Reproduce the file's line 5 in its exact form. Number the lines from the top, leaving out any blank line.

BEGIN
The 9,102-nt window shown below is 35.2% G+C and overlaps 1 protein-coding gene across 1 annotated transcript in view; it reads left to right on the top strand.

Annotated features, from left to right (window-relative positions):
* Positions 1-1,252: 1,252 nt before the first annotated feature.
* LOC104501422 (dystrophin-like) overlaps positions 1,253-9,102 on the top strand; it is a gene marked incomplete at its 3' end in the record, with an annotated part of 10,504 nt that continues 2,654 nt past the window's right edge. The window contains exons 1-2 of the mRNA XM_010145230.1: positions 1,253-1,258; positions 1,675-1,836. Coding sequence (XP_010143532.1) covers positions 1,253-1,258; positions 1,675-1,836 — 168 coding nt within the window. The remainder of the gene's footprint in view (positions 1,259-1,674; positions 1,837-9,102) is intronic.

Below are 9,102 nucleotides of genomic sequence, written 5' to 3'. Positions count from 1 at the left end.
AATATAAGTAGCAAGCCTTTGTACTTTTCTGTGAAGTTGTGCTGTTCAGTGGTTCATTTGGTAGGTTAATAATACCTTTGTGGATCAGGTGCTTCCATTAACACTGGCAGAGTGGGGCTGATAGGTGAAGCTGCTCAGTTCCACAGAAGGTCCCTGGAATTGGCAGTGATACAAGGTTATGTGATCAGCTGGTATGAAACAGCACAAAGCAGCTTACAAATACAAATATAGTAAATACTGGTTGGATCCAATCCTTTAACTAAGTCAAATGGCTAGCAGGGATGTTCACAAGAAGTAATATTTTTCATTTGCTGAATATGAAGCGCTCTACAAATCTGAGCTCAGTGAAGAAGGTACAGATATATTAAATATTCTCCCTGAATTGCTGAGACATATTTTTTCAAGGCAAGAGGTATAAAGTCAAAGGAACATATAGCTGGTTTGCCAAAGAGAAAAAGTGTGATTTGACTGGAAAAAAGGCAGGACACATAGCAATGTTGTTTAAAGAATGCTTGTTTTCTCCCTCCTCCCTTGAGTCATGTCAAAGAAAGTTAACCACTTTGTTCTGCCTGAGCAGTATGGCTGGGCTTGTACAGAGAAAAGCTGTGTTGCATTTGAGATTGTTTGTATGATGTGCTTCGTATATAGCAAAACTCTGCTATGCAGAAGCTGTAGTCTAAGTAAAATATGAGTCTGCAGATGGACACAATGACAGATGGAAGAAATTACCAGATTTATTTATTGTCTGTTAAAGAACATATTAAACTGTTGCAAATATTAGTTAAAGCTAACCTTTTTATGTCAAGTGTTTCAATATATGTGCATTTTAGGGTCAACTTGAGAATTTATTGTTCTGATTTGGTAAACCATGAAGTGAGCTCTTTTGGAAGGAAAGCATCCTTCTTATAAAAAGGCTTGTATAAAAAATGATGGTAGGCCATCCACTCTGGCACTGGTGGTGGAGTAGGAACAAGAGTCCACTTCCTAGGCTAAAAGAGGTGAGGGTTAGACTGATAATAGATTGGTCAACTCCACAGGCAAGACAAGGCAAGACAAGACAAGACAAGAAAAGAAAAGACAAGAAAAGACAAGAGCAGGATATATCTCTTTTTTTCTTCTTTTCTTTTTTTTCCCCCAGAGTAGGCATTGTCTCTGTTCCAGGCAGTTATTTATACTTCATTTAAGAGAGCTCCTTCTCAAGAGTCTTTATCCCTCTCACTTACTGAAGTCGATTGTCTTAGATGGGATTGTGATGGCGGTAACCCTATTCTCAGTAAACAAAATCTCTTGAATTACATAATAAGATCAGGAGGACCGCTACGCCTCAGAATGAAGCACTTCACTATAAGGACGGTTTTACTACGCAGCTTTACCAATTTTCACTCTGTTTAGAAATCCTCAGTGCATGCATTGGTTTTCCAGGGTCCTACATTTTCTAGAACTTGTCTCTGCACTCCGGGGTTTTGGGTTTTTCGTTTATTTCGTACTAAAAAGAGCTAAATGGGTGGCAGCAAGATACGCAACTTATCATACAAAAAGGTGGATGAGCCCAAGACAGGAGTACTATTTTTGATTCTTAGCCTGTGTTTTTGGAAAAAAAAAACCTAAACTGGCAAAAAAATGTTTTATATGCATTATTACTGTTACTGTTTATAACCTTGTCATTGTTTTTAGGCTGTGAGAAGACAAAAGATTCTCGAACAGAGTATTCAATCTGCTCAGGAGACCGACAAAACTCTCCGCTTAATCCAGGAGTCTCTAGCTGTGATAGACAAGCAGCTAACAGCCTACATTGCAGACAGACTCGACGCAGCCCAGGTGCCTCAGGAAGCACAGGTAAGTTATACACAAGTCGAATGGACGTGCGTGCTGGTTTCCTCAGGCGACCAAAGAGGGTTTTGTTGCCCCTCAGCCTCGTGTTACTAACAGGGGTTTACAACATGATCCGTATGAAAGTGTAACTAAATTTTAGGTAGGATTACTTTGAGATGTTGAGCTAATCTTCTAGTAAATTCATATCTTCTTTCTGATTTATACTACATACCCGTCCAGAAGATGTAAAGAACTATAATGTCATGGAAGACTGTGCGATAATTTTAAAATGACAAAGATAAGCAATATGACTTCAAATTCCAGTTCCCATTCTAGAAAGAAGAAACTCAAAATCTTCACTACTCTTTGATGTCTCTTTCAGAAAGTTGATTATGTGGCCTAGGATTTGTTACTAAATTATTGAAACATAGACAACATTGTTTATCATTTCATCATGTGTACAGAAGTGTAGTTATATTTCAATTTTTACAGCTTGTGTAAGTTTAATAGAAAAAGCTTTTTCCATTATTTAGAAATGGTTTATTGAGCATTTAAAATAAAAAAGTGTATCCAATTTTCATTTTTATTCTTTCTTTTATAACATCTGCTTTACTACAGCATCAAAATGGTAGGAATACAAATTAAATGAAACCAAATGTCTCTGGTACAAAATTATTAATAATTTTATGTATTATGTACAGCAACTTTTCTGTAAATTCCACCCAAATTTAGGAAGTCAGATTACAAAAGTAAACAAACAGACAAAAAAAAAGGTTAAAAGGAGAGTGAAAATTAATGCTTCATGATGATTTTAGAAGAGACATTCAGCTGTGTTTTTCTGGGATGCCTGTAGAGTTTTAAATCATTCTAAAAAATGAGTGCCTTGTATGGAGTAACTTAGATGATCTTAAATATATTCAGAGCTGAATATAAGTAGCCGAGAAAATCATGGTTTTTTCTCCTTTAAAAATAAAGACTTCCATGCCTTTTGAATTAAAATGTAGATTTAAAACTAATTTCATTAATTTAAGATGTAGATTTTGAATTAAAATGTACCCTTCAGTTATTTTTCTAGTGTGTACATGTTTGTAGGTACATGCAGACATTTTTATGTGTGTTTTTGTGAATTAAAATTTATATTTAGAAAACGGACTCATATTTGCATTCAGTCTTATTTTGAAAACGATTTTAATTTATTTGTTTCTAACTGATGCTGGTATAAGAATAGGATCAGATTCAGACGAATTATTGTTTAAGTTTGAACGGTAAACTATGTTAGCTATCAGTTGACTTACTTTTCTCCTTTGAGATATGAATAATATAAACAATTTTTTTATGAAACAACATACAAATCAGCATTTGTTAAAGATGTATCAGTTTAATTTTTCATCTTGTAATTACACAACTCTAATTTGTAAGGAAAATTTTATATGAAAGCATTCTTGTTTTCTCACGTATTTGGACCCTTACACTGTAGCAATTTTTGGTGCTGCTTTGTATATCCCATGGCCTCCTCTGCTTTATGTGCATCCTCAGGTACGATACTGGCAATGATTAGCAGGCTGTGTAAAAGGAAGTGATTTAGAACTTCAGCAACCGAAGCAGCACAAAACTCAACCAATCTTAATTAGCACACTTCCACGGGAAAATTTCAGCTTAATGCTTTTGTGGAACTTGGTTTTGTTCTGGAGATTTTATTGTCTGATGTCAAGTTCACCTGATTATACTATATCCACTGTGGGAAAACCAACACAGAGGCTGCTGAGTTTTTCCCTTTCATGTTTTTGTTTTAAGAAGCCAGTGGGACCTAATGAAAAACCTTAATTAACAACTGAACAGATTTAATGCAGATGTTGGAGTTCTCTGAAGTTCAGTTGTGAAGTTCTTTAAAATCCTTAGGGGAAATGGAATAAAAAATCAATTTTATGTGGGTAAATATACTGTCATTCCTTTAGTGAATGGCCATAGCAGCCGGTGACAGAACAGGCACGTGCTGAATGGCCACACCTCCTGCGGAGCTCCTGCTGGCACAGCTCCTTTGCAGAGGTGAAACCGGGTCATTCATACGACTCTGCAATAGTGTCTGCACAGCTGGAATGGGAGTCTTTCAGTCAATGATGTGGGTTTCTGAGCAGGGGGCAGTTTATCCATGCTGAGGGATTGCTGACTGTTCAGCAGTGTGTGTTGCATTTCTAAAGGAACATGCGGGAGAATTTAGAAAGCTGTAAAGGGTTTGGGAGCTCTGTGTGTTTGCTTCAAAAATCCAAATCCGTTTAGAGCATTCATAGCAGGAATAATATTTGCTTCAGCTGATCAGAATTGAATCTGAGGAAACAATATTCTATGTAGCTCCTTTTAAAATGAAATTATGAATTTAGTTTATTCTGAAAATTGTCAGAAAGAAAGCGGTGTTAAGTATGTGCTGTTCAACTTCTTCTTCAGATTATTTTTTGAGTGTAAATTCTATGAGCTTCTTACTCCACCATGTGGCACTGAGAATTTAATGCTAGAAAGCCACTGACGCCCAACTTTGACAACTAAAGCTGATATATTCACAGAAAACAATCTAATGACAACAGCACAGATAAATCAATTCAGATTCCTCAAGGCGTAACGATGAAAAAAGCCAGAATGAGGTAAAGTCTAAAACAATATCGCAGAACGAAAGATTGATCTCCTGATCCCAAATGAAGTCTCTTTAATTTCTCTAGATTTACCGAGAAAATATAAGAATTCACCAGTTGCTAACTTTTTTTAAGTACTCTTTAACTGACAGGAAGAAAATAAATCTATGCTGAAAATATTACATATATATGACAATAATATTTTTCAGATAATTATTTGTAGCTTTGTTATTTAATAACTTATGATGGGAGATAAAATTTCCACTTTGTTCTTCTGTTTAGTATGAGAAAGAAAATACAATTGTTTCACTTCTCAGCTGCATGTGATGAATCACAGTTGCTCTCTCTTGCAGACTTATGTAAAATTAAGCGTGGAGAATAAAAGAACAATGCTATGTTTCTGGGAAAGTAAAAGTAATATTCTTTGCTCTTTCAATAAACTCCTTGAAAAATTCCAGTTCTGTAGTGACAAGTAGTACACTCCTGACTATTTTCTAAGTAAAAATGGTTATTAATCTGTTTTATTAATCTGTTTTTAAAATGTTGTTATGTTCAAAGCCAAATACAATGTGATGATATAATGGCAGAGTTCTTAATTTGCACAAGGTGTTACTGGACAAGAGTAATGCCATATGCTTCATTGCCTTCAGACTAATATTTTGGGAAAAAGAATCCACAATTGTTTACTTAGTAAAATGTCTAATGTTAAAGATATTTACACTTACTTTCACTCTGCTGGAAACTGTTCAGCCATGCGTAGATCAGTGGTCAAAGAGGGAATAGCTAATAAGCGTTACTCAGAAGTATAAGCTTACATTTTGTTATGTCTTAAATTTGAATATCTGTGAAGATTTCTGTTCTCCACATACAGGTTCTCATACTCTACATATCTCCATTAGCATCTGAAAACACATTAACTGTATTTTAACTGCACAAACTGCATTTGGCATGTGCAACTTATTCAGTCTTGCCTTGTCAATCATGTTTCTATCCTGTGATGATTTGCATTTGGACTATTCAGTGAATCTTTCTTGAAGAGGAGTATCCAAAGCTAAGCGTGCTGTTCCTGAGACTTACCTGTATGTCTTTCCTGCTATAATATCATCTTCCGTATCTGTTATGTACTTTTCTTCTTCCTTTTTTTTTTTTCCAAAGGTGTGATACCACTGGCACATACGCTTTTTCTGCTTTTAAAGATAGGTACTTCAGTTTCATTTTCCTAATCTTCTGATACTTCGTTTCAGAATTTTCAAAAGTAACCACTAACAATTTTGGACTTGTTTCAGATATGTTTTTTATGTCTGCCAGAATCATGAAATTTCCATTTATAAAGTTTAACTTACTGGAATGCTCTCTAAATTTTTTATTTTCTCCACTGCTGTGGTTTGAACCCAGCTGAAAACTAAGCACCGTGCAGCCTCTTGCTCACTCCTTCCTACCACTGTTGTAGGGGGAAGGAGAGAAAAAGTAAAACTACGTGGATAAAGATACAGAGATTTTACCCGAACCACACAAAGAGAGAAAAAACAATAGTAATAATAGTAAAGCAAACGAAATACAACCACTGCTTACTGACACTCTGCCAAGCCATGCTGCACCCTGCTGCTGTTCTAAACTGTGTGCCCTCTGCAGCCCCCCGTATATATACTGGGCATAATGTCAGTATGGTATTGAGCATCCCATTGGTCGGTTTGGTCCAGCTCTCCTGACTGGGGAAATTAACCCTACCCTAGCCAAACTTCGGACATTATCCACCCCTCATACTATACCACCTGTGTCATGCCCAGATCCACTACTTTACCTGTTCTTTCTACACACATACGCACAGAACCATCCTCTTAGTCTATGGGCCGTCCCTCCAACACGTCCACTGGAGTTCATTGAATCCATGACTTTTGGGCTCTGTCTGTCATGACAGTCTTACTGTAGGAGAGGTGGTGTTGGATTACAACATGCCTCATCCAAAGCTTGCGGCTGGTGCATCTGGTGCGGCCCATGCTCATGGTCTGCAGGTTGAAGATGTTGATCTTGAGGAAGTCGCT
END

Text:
Below are 9,102 nucleotides of genomic sequence, written 5' to 3'. Positions count from 1 at the left end.